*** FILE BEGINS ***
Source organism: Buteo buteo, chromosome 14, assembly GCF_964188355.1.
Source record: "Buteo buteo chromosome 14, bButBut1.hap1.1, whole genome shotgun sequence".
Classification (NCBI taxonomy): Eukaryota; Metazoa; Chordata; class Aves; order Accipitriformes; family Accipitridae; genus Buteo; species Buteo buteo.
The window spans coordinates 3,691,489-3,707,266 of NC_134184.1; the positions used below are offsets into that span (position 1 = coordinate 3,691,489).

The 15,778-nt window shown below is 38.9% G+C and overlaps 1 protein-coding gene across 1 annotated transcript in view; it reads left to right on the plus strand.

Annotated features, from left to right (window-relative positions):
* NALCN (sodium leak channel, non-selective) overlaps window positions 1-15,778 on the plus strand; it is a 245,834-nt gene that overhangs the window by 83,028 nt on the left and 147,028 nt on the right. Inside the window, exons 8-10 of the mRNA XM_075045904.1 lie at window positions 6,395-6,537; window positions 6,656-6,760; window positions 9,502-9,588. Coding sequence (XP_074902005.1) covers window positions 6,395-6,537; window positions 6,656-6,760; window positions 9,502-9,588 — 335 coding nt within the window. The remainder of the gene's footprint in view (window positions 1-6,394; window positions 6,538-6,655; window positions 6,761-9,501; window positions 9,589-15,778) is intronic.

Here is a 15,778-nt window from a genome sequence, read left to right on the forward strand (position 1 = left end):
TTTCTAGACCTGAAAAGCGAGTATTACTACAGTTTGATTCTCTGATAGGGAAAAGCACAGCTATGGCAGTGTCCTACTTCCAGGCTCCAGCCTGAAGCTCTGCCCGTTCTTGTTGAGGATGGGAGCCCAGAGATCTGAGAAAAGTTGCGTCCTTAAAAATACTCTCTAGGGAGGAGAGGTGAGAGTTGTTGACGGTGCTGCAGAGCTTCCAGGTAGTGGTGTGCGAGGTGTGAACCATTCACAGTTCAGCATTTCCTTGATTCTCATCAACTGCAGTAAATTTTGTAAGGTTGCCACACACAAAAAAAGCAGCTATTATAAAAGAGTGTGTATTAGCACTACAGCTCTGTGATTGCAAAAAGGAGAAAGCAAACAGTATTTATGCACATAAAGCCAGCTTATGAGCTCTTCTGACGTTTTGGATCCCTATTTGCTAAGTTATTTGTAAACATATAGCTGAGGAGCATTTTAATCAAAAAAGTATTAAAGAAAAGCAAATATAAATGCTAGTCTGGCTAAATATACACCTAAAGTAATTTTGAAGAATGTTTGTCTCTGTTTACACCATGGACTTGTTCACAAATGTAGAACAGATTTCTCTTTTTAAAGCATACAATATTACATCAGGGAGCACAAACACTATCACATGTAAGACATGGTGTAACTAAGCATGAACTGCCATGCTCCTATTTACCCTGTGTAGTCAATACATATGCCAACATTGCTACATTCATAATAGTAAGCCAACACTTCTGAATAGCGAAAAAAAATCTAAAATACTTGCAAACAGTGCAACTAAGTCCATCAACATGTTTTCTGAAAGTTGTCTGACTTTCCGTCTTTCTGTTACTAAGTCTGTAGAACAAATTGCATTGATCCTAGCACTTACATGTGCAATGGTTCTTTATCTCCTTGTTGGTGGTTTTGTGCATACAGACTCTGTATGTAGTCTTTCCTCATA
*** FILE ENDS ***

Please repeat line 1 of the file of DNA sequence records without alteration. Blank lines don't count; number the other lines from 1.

Source organism: Buteo buteo, chromosome 14, assembly GCF_964188355.1.